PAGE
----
Fortunately searching the PDF I find on p.xi that “Simplic.” is Simplicius, a commentator on Aristotle, whose text may be found in the Berlin Academy Commentaria in Aristotelem, and the reference is to page number and line number. DK = Die Fragmente der Vorsokratiker, 5-7th editions, ed. H. Diels (6-7 are reprints, with an addendum).

    Useful book, tho. Thank you.

  16. “Pythagoras and the Pythagoreans: A Brief History”, By Charles H. Kahn, Page 19, discusses the topic here (http://books.google.com/books?id=5vi10r5k5eEC&printsec=frontcover&source=gbs_ge_summary_r&hl=en#v=onepage&q&f=false). He admits we have no actual fragments to support direct influence from the Far East.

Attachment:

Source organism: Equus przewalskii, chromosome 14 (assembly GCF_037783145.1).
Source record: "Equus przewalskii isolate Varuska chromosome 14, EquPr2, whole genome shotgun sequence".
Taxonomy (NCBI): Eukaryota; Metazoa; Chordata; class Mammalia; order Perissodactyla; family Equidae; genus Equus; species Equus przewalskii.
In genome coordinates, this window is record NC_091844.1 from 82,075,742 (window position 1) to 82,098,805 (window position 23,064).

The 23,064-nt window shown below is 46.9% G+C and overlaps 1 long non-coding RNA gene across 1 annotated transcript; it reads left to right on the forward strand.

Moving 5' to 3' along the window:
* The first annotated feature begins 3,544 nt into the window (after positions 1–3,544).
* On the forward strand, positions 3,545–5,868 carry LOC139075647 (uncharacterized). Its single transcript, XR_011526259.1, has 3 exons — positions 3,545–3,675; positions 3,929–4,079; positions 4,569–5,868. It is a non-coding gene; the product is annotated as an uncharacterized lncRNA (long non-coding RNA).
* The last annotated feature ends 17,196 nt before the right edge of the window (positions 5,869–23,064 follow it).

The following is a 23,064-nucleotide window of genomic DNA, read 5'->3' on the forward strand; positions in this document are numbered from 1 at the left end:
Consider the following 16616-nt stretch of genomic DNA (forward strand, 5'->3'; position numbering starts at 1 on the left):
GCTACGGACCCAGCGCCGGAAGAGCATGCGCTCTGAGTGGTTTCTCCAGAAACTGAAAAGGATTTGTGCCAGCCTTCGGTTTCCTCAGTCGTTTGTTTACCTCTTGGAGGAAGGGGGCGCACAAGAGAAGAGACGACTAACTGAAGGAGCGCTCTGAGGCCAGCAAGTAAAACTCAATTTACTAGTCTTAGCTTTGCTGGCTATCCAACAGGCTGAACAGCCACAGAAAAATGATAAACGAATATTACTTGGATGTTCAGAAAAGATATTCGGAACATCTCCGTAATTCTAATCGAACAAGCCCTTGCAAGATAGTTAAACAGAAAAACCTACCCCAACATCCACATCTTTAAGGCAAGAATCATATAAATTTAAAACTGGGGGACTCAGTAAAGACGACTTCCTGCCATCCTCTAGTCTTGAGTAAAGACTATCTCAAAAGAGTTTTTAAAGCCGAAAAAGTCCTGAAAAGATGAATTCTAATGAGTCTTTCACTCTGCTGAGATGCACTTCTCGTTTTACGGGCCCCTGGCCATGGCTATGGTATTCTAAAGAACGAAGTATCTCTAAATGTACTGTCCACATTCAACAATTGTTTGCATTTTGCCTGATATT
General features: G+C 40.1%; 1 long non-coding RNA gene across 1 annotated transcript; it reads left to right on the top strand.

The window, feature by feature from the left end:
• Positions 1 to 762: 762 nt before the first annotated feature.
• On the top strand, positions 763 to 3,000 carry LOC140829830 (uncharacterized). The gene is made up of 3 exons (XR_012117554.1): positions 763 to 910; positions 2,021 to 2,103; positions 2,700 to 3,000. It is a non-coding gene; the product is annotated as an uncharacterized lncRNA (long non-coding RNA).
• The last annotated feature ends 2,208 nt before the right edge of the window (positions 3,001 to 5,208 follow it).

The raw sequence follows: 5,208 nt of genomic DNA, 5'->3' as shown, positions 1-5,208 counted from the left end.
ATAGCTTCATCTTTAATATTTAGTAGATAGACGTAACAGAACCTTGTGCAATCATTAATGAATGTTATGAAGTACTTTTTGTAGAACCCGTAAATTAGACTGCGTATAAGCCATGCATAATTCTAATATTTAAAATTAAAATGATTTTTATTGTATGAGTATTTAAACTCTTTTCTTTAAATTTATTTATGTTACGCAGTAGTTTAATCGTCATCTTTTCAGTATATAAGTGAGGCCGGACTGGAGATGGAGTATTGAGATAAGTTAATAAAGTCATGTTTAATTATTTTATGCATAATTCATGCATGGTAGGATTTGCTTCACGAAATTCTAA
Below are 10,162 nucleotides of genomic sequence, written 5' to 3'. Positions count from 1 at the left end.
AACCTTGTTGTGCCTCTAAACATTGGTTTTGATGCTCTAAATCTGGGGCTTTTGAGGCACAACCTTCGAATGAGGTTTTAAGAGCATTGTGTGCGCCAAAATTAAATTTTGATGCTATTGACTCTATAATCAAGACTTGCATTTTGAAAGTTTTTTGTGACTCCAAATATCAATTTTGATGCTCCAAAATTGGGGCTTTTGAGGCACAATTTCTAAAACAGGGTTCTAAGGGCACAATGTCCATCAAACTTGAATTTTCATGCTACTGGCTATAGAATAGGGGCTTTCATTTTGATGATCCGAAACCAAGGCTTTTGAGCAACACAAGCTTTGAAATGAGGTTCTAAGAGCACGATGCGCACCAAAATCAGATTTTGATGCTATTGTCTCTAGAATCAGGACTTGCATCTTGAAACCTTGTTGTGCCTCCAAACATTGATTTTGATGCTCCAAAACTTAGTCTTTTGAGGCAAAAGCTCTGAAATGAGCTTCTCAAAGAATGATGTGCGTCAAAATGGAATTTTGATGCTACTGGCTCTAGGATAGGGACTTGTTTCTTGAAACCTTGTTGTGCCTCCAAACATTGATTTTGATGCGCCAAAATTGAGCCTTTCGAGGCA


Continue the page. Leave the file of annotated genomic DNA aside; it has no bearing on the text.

“One important modern school (Meuli, Dodds, Burkert) connects the new Greek view of the soul with the influence of shamanistic practice and belief from the Black Sea area. Now it may in fact be useful to think of spirit-travelers like Aristeas of Proconessus and Abaris the Hyperborean in terms of the shamanistic traditions of central Asia. But there is no link, either logical or historical, between the shamanistic practice of religious trance and the systematic belief in a cycle of human and animal rebirth. The only religious tradition in which the doctrine of transmigration is at home from a very early period is that of India in pre-Buddhist times. The concept of karma (according to which one’s destiny in the next reincarnation is a consequence of one’s performance in this life) appears as a secret teaching in the earliest Upanishads.35 After the conquests of Cyrus (who died c. 530 B.C.), the Persian empire stretched from lonia to the Indus. From that time on, if not before, it was clearly possible for oriental doctrines to travel to the West. How exactly they reached Pythagoras we cannot even guess. But we can at least see that the later legend of Pythagoras’ journey to India in search of the wisdom of the East may very well contain a grain of allegorical truth.’36